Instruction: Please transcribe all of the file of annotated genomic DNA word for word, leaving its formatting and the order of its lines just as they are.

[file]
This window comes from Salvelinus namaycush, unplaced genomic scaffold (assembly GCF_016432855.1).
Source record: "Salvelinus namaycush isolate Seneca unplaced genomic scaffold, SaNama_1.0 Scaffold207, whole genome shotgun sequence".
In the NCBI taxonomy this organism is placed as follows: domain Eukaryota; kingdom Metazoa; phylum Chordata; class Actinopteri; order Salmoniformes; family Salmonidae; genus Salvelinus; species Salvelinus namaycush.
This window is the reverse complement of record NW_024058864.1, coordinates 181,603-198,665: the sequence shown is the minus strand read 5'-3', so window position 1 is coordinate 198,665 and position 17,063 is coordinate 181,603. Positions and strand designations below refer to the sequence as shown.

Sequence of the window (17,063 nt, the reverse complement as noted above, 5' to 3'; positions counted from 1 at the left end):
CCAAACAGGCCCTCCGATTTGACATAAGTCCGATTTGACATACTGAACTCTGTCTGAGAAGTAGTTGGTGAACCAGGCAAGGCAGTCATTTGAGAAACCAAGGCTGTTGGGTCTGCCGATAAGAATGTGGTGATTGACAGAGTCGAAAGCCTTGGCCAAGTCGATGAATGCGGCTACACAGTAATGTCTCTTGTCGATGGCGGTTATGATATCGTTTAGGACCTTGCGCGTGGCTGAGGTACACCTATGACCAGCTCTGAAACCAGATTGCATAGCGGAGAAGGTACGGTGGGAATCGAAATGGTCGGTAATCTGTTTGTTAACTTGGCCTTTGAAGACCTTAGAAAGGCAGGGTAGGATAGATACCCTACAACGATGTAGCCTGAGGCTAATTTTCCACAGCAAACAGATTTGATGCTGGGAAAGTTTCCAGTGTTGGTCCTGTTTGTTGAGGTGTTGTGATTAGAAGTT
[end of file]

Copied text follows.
This window comes from Salvelinus namaycush, unplaced genomic scaffold (assembly GCF_016432855.1).
Source record: "Salvelinus namaycush isolate Seneca unplaced genomic scaffold, SaNama_1.0 Scaffold207, whole genome shotgun sequence".
In the NCBI taxonomy this organism is placed as follows: domain Eukaryota; kingdom Metazoa; phylum Chordata; class Actinopteri; order Salmoniformes; family Salmonidae; genus Salvelinus; species Salvelinus namaycush.
This window is the reverse complement of record NW_024058864.1, coordinates 181,603-198,665: the sequence shown is the minus strand read 5'-3', so window position 1 is coordinate 198,665 and position 17,063 is coordinate 181,603. Positions and strand designations below refer to the sequence as shown.

Sequence of the window (17,063 nt, the reverse complement as noted above, 5' to 3'; positions counted from 1 at the left end):
CCAAACAGGCCCTCCGATTTGACATAAGTCCGATTTGACATACTGAACTCTGTCTGAGAAGTAGTTGGTGAACCAGGCAAGGCAGTCATTTGAGAAACCAAGGCTGTTGGGTCTGCCGATAAGAATGTGGTGATTGACAGAGTCGAAAGCCTTGGCCAAGTCGATGAATGCGGCTACACAGTAATGTCTCTTGTCGATGGCGGTTATGATATCGTTTAGGACCTTGCGCGTGGCTGAGGTACACCTATGACCAGCTCTGAAACCAGATTGCATAGCGGAGAAGGTACGGTGGGAATCGAAATGGTCGGTAATCTGTTTGTTAACTTGGCCTTTGAAGACCTTAGAAAGGCAGGGTAGGATAGATACCCTACAACGATGTAGCCTGAGGCTAATTTTCCACAGCAAACAGATTTGATGCTGGGAAAGTTTCCAGTGTTGGTCCTGTTTGTTGAGGTGTTGTGATTAGAAGTT